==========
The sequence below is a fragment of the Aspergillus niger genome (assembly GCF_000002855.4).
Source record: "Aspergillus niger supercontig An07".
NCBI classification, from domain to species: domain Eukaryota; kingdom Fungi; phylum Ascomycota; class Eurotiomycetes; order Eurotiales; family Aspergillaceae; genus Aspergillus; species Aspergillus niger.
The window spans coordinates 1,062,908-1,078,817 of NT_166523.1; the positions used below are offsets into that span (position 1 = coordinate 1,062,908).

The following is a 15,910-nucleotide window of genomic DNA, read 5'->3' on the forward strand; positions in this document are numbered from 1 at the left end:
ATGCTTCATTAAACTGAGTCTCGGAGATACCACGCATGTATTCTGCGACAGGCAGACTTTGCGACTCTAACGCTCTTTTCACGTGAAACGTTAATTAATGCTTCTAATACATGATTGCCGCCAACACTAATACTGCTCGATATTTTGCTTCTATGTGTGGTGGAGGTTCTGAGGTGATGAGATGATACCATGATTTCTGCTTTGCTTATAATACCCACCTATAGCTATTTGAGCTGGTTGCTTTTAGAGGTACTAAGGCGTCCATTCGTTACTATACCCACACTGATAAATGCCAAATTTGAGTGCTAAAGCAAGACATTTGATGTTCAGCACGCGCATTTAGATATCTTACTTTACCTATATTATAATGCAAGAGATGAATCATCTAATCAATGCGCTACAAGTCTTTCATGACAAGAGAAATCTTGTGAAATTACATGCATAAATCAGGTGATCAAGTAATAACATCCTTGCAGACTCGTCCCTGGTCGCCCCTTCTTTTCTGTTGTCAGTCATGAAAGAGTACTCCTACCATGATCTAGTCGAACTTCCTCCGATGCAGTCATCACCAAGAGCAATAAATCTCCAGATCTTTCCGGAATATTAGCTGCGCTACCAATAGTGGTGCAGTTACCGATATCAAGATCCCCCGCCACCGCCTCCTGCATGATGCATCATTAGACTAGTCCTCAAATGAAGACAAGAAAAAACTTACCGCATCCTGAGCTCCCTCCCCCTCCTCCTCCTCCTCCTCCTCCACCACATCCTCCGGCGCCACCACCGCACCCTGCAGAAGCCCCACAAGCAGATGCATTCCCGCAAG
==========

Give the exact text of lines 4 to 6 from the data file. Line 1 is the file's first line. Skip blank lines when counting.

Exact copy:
The window spans coordinates 1,062,908-1,078,817 of NT_166523.1; the positions used below are offsets into that span (position 1 = coordinate 1,062,908).

The following is a 15,910-nucleotide window of genomic DNA, read 5'->3' on the forward strand; positions in this document are numbered from 1 at the left end:
ATGCTTCATTAAACTGAGTCTCGGAGATACCACGCATGTATTCTGCGACAGGCAGACTTTGCGACTCTAACGCTCTTTTCACGTGAAACGTTAATTAATGCTTCTAATACATGATTGCCGCCAACACTAATACTGCTCGATATTTTGCTTCTATGTGTGGTGGAGGTTCTGAGGTGATGAGATGATACCATGATTTCTGCTTTGCTTATAATACCCACCTATAGCTATTTGAGCTGGTTGCTTTTAGAGGTACTAAGGCGTCCATTCGTTACTATACCCACACTGATAAATGCCAAATTTGAGTGCTAAAGCAAGACATTTGATGTTCAGCACGCGCATTTAGATATCTTACTTTACCTATATTATAATGCAAGAGATGAATCATCTAATCAATGCGCTACAAGTCTTTCATGACAAGAGAAATCTTGTGAAATTACATGCATAAATCAGGTGATCAAGTAATAACATCCTTGCAGACTCGTCCCTGGTCGCCCCTTCTTTTCTGTTGTCAGTCATGAAAGAGTACTCCTACCATGATCTAGTCGAACTTCCTCCGATGCAGTCATCACCAAGAGCAATAAATCTCCAGATCTTTCCGGAATATTAGCTGCGCTACCAATAGTGGTGCAGTTACCGATATCAAGATCCCCCGCCACCGCCTCCTGCATGATGCATCATTAGACTAGTCCTCAAATGAAGACAAGAAAAAACTTACCGCATCCTGAGCTCCCTCCCCCTCCTCCTCCTCCTCCTCCTCCACCACATCCTCCGGCGCCACCACCGCACCCTGCAGAAGCCCCACAAGCAGATGCATTCCCGCAAG